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Thriving, not just surviving, after bariatric surgery

Joel Streed, Mayo Clinic News Network on

Published in Health & Fitness

A trip to Disney World in 2023 was an eye-opener for Katie Crow. It wasn't the rides, parades or immersive activities that caught her attention but that she struggled to have the energy to go to the amusement park every day.

"It wasn't the experience I wanted it to be. That's when I knew I finally needed to do something about my weight," says Katie, an endoscopy nurse with Mayo Clinic Health System in La Crosse, Wisconsin.

That summer, the 36-year-old saw her weight reach 296 pounds. Katie suffered from leg and back pain, had been diagnosed with severe sleep apnea, and her energy was at an all-time low. She also worried about developing diabetes and heart disease, which run in her family. Since 2019, she also had been coping with anxiety and depression.

"The worst part was I couldn't keep up with my kids," says Katie, the mother of three children, now ages 15, 13 and 3. "I was just surviving."

Exploring the options

No stranger to battling her weight, Katie had tried a slew of diets, but none were successful. In the spring of 2023, her primary care provider referred her to the Bariatric Surgery Department at Mayo Clinic Health System in La Crosse. There she learned about her options, which included weight-loss drugs and bariatric surgery.

"I considered the weight-loss drugs, but at the time, some hadn't been approved yet, and given the side effects, they didn't seem like an option for me," says Katie. "But the statistics showing the success of bariatric surgery sounded promising."

Katie hadn't decided on her next steps, and then came the Disney World trip. The trip turned out to be the push she needed to finalize her decision to proceed with surgery, even though she was nervous about the permanent nature of the procedure.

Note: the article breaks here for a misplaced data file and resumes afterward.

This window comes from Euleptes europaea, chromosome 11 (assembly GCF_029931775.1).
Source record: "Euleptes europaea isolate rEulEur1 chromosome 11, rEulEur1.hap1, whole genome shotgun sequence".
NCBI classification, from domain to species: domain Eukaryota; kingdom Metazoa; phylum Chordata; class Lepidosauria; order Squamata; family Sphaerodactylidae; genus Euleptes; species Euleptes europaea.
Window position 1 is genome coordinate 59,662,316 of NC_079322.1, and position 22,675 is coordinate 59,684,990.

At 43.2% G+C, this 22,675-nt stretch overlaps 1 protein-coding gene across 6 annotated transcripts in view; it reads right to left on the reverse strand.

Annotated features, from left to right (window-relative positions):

Choosing weight-loss surgery

With the decision made, Katie started her bariatric surgery journey, which included various consultations, a psychological examination and a two-week pre-op diet to prepare her body for the surgery. She also met with Kathriena Greenwell, M.D., who would perform the surgery.

"Dr. Greenwell took the time to answer all my questions and thoroughly explain the risks and benefits," says Katie.

"Katie was an excellent candidate for surgery. Since the surgery, she's been very motivated in her weight-loss goals, dedicated to the weight-management program and is taking her lifestyle changes seriously," says Dr. Greenwell.

 

In December 2023, Katie underwent surgery. While her body healed, she was on a restricted diet for six weeks.

"I thought I'd never eat real food again," says Katie. "But I'd made the commitment and was determined to make it work."

Making lifestyle changes

When she made her choice, Katie knew that this was a lifelong commitment. She decided to track her experience on social media, posting about the ups and downs of her weight loss and the changes she was making. The most noticeable was the pounds she was shedding. In five months, Katie lost 109 pounds and 84 inches off her body. She'd dropped from size 3X to large.

There were other changes, as well. Dr. Greenwell says Katie's body mass index, or BMI, has decreased from 49.26 to 31, and she no longer is considered morbidly obese. Dr. Greenwell also noted that Katie has stopped experiencing gastric reflux and anticipates that as she loses more weight, she won't require a continuous positive airway pressure, or CPAP, machine to treat her sleep apnea.

"Hopefully, by losing weight now while she's young, it will prevent her from developing the complications of obesity, including diabetes, heart disease and hypertension," says Dr. Greenwell.

Katie also has seen other personal victories beyond the numbers on the scale. Her leg and back pain are gone, she doesn't worry if a chair will hold her when she sits down, and she delights in shopping for clothes wherever she wants. Her anxiety and depression also have subsided.

"I have more energy than before," says Katie. "My goal is to get down to 150 pounds, but based on the way I feel now, I'd be happy staying at this weight. Bariatric surgery is a tool, but you still have to do the work every day. It requires mental toughness and dedication; I didn't realize how challenging it would be mentally."

For those considering weight-loss surgery, Katie advises researching the process and understanding the commitment you'll be making.

"Going in, you know that you're going to be on vitamins and supplements forever, you won't be able to tolerate certain foods, you need to monitor your protein and hydration, and you have to become a regular exerciser," says Katie. "But ultimately, you have to look at the bigger picture.

"I'm no longer just surviving; I'm thriving. I've become the mom I always dreamt of being," she says. "My only regret is that I didn't do this sooner."


©2024 Mayo Clinic News Network. Visit newsnetwork.mayoclinic.org. Distributed by Tribune Content Agency, LLC.

 

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